Wessington Springs, SD
After years of a very public battle with alcohol and being tied to the GEAR UP grant, Wessington Springs Superintendent Lance Witte says he will leave the district at the end of the school year.
KELOLAND News spoke with Witte, who was on the board of Mid Central Educational Cooperative right after the GEAR UP scandal broke, about his multiple jobs and roles in education and with the grant.
Witte had five DUIs spanning back to the 1990s. When we interviewed him at the end of 2015, he told us he'd been sober for nearly five years.
But that wasn't why we wanted to speak with him. We wanted to ask him about taking GEAR UP grant money and his multiple, and often-lucrative, jobs in education.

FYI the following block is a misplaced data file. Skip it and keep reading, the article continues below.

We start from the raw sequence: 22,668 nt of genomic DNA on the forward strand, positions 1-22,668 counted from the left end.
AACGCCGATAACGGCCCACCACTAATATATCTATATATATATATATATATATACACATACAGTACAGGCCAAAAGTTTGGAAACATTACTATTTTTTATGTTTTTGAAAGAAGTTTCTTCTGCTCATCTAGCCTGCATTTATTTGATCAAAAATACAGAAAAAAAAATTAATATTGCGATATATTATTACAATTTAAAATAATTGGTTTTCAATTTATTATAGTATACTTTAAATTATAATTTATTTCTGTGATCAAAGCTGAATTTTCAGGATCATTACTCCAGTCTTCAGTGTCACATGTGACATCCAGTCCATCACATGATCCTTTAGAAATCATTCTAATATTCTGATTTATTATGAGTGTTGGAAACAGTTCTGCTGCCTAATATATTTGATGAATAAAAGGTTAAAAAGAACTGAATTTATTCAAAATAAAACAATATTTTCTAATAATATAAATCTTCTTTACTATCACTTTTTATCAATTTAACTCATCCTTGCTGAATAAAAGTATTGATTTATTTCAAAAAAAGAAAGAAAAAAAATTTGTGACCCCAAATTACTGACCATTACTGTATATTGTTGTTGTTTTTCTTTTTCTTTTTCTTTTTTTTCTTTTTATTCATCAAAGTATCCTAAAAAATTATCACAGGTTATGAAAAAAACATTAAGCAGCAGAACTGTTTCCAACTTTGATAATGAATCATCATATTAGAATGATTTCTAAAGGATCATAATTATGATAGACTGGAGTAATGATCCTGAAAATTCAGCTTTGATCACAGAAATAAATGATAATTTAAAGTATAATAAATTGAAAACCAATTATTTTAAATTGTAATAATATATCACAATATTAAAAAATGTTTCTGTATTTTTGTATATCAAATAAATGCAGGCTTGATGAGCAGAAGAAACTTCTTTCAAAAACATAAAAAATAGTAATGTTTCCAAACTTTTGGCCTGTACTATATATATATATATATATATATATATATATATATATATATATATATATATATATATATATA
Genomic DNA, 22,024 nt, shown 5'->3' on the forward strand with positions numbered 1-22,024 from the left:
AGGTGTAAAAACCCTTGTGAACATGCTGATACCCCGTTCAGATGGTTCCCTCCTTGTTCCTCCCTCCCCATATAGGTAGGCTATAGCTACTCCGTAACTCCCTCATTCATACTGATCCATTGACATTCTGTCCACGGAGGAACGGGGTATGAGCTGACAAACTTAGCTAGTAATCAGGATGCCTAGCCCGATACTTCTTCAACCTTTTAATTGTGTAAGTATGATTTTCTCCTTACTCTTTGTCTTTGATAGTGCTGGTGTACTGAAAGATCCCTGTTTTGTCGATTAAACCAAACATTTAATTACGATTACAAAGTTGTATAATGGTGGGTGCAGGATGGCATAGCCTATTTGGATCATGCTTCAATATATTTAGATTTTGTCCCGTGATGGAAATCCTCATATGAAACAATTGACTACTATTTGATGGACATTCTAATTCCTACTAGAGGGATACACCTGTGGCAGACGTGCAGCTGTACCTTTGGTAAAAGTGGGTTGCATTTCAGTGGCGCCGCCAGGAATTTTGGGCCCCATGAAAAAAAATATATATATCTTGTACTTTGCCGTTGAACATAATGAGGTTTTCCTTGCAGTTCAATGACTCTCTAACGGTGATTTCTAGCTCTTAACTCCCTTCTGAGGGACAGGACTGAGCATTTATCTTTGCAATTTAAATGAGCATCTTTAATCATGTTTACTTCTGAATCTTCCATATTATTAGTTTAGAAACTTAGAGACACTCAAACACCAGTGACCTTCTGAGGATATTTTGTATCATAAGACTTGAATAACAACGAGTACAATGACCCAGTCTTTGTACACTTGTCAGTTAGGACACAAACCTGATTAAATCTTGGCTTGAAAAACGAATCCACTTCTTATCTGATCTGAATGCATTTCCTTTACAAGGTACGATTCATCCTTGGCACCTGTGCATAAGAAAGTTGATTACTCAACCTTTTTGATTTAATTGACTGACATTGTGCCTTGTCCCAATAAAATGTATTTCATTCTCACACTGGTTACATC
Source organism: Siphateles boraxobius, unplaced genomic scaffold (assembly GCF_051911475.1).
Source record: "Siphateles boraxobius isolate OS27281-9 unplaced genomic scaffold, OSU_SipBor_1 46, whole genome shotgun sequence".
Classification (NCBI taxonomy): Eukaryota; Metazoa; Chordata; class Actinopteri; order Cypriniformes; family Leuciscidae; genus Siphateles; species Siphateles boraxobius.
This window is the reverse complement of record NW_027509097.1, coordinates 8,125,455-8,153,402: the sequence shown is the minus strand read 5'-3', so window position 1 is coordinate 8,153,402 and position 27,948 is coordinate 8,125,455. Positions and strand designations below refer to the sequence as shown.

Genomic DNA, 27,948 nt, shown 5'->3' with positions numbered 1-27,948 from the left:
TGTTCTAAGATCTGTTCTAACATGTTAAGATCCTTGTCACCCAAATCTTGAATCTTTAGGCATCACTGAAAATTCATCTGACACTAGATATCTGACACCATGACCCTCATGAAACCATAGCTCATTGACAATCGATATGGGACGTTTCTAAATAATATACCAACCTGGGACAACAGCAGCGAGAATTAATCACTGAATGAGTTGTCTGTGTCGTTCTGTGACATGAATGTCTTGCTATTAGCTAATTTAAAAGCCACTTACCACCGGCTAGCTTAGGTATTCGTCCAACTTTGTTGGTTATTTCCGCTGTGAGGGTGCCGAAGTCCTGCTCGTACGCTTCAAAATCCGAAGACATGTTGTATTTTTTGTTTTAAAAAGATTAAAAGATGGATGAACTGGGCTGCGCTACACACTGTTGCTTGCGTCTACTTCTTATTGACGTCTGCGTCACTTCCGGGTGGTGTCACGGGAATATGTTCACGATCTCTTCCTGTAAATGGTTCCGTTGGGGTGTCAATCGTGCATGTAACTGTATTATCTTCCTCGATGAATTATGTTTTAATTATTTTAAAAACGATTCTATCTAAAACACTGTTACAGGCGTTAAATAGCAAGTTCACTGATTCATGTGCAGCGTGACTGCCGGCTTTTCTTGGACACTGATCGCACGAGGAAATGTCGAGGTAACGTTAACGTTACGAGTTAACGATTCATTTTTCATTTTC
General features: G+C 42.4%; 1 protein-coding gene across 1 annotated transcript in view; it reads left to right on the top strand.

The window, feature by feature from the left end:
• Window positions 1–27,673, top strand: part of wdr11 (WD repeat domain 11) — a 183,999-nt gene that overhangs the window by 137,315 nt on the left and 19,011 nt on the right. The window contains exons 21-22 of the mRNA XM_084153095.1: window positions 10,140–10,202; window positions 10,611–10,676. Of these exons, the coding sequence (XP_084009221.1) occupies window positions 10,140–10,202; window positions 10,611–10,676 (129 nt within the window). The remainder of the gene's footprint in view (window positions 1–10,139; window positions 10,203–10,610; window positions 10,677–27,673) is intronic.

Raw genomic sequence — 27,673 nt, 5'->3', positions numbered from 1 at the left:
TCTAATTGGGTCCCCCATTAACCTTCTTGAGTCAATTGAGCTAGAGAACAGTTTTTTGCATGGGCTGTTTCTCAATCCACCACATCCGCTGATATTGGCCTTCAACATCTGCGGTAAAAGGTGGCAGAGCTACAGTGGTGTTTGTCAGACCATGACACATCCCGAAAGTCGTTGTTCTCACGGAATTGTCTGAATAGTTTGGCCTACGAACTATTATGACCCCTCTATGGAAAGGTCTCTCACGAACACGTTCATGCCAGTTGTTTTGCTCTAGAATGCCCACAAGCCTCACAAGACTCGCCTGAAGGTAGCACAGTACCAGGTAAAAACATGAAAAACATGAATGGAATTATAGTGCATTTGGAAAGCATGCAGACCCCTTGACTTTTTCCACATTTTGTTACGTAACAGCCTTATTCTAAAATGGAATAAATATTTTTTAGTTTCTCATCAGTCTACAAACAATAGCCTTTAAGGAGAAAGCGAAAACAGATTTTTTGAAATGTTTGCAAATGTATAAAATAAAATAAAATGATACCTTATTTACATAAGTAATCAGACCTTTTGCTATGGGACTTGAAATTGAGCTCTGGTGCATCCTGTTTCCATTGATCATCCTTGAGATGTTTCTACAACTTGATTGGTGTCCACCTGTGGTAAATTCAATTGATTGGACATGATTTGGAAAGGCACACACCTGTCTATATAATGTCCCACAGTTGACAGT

In addition to being Wessington Springs' Superintendent of Schools, Witte is also the superintendent of Lower Brule School. He got that job from the American Indian Institute for Innovation.
AIII was the organization started by Stacy Phelps and Scott Westerhuis that took millions in GEAR UP money.
Witte also worked for a consulting firm on GEAR UP and he has his own consulting business, which between the two, took more than $100,000 in GEAR UP money. But he told us after a Mid Central Board meeting at the end of 2015 that he didn't think any of that was a conflict of interest.
December 9, 2015:
Angela Kennecke: And are you able to do all these jobs? You've got the superintendent job--two schools you're superintendent of, is that correct? Wessington Springs and Lower Brule? Then you're working as a consultant, you're doing all this strategic planning, how do you do all that?
Witte: I just work a lot.
Witte will stay on as superintendent at Lower Brule. While Witte did not answer our recent calls and emails, he remains listed as a consultant on the Cambrian Group's website out of Alabama.
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